Oak Barrels

Any hardware used for mashing, fermenting or aging.

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AlaOutlaw
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Oak Barrels

Post by AlaOutlaw » Sun May 29, 2005 8:24 pm

I was looking at the Gibb's Brothers site for an aging barrel. I see they have charred oak and toasted oak barrels. Could somebody please tell me which one I would need for soaking a sour mash whiskey in? What qualities do each impart on your alcohol? I have never aged any spirits before and this is new to me. I have used heavy toasted oak chips before and I liked the flavor real well but for barrel aging I'm not sure as to what I need. Thanks.

AlaOutlaw
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Post by AlaOutlaw » Sun May 29, 2005 10:46 pm

Also have any of you guys dealt with http://www.kentuckybarrels.com onclick="window.open(this.href);return false;" rel="nofollow? Would their used bourbon barrels be worth using?

Grayson_Stewart
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Post by Grayson_Stewart » Mon May 30, 2005 1:02 am

I wouldn't use a used barrel myself, and I sure wouldn't pay for a used barrel if they won't guarantee it isn't going to leak.

You answered your own question on type of barrel, if you like toasted use that, if you want a traditional whisky use a charred barrel.
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Pieterpost
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Post by Pieterpost » Mon May 30, 2005 6:28 am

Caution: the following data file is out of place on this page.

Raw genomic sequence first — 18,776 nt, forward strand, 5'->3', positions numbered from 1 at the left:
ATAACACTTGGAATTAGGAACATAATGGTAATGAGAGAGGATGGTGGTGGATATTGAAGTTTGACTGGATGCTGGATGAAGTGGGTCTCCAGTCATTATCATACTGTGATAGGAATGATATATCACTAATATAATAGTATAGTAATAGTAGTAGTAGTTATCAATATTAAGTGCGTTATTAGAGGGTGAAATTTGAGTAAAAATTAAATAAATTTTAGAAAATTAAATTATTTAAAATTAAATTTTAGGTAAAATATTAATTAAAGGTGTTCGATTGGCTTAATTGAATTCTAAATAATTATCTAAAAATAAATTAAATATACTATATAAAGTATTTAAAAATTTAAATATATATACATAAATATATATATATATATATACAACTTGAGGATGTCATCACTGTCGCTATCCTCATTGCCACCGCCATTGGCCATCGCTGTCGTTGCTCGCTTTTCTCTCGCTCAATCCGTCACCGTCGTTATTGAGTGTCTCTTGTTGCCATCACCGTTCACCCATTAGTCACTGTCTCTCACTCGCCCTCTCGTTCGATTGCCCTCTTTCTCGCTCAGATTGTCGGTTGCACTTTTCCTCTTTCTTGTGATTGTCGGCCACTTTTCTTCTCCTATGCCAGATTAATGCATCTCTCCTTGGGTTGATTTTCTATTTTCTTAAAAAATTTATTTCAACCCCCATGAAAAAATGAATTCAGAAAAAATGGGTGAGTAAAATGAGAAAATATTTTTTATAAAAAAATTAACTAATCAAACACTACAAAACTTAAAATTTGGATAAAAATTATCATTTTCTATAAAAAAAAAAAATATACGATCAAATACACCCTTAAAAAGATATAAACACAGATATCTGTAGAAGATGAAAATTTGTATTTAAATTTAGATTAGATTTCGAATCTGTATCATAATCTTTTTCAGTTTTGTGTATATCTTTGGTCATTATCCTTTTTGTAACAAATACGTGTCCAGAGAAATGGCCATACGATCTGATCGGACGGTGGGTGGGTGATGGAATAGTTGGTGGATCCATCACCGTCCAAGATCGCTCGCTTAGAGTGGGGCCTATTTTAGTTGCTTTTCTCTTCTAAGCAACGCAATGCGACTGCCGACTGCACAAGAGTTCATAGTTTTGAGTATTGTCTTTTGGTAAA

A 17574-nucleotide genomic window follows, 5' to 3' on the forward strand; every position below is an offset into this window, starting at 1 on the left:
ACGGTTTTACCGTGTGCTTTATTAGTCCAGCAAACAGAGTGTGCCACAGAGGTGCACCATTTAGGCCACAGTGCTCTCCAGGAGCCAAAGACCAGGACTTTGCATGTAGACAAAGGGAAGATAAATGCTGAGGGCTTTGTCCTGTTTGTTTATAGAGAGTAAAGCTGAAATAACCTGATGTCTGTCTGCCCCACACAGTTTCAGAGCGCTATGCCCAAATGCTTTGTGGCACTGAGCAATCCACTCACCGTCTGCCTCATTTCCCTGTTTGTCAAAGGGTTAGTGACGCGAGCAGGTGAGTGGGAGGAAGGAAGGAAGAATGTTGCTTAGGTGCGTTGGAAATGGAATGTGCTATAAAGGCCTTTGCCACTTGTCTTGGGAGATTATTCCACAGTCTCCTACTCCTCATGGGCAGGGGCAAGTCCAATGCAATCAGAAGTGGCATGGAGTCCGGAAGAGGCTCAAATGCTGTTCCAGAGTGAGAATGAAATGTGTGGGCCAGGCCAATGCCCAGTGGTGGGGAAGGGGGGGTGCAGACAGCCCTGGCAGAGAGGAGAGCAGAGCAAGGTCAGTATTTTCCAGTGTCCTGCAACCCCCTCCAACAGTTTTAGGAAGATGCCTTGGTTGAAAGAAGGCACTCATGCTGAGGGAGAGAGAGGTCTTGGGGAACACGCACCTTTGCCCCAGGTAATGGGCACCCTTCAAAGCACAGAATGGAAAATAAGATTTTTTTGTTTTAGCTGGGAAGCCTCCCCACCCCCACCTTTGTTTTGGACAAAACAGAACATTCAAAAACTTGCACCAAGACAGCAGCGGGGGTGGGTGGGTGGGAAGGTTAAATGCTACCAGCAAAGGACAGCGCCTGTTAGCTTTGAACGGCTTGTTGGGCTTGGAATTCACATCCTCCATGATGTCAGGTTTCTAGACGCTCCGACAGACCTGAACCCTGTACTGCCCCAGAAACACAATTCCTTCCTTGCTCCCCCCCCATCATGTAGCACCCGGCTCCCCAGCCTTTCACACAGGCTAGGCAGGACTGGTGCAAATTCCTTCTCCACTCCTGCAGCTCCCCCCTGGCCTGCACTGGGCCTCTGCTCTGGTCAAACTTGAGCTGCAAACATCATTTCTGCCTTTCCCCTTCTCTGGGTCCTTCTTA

isn't toasted similar to a light char? This made me wonder, when does (heavily) toasted become charred?

The Chemist
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Post by The Chemist » Mon May 30, 2005 6:48 am

Pieterpost wrote:isn't toasted similar to a light char? This made me wonder, when does (heavily) toasted become charred?
No, Pieterpost, toasted means just that. "Toasted" means gently heated only until the wood becomes some desired shade of brown. There is a great range of toasting, as it is a gentle, and continuous process. Toasted barrels are used almost exclusively for wine.

"Charring", on the other hand, is done with an open (quite large and impressive, if you've seen it done) flame. "Charring" causes the wood to turn black. This change from brown to black is the difference in "toasting" and "charring" The technical name for charring is pyrolysis, and is a different set of reactions than the less extreme toasting. Charring, in the industry, is generally limited to four degrees of char.
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outlawokie
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Post by outlawokie » Mon May 30, 2005 8:19 am

There are alot of posts on this forum on this subject take your time and read chare some white oak and toast some white oak cut your hooch to50 to60% jar it up watch and taste you could also through in a couple of pepper corns in if you like the idea is to see what both will do age to your liking cheers :D
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Pieterpost
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Post by Pieterpost » Tue May 31, 2005 1:28 am

I have tried toasted oak already and I must say that I like the result (although one must be very carefull with the amount of toasted oak used)

haven't had much experience with charring though ...... must give that a try with the next batch!

DBM

Oak Barrels

Post by DBM » Tue May 31, 2005 1:11 pm

Call Gibbs Barrel Co. and place your order. The girl that you will be dealing with is very knowledgeble, and helpful. Tell her what you want the end result to be & she will tell you what you need. If it's your first experience with oak barrels she will also pass on some tips on "how to" so you don't windup 20 min after doing something saying "I wish I hadda".

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